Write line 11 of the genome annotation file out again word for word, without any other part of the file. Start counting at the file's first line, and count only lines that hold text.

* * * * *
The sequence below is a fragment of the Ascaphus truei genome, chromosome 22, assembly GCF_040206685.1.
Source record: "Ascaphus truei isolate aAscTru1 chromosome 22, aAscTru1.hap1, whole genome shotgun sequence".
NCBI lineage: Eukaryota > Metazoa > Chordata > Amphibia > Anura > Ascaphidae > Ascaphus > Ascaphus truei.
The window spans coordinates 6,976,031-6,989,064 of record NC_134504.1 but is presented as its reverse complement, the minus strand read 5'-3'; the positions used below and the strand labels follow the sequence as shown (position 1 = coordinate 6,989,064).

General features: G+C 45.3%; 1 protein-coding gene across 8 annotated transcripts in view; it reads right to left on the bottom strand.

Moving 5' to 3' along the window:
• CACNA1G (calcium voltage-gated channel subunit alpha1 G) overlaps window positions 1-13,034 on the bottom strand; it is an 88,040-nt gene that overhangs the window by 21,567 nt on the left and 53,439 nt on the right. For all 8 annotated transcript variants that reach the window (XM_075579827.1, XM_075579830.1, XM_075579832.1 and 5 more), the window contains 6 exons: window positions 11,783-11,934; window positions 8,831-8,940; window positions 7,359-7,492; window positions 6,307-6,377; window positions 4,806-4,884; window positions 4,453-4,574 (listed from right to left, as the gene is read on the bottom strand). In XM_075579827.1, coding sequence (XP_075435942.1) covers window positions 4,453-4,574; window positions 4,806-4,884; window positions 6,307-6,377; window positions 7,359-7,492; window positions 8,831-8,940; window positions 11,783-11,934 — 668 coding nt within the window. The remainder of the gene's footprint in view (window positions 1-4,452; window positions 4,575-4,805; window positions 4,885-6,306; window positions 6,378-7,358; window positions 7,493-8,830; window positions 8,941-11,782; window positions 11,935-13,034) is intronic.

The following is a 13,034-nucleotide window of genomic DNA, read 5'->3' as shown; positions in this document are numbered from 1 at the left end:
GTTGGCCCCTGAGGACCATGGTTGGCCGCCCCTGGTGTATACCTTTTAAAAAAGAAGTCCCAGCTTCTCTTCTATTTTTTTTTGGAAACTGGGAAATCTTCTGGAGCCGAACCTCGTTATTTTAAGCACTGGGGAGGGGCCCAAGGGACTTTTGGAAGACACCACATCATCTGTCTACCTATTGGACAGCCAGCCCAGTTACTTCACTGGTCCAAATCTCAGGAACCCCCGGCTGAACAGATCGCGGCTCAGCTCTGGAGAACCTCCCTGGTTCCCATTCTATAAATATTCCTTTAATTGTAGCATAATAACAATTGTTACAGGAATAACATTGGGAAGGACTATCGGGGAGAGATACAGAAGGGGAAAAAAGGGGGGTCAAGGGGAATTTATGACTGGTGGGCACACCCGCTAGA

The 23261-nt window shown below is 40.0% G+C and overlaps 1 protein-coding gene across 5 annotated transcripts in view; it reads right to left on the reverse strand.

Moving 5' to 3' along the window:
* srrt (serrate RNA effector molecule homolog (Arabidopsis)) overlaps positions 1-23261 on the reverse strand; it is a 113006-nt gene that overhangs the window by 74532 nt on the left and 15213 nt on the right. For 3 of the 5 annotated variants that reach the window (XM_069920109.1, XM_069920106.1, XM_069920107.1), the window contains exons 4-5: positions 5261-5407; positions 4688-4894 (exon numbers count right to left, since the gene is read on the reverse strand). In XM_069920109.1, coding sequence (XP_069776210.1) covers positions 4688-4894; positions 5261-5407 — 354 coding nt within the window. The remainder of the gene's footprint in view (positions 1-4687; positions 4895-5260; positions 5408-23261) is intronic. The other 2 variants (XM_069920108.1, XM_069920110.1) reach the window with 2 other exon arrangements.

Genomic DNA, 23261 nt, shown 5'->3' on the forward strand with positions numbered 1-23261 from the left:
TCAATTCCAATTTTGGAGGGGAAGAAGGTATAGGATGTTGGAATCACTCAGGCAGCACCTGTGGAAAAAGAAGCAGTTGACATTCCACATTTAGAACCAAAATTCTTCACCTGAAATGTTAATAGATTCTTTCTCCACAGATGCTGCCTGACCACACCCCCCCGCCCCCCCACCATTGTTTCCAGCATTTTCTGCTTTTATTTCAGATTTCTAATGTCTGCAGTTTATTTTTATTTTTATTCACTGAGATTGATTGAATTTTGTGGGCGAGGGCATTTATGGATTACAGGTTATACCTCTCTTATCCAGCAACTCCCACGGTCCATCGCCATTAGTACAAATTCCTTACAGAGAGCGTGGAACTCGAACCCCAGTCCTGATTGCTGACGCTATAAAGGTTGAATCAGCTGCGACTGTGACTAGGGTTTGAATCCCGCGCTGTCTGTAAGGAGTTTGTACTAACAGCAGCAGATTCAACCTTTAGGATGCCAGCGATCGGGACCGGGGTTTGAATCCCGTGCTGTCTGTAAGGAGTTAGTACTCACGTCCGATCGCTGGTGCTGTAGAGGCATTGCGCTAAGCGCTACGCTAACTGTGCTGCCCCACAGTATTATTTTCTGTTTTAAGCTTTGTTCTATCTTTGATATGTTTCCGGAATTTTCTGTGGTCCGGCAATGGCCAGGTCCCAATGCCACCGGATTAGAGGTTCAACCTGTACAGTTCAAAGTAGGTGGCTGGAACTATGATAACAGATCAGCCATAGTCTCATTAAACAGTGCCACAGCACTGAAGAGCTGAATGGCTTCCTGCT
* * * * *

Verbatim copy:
Moving 5' to 3' along the window: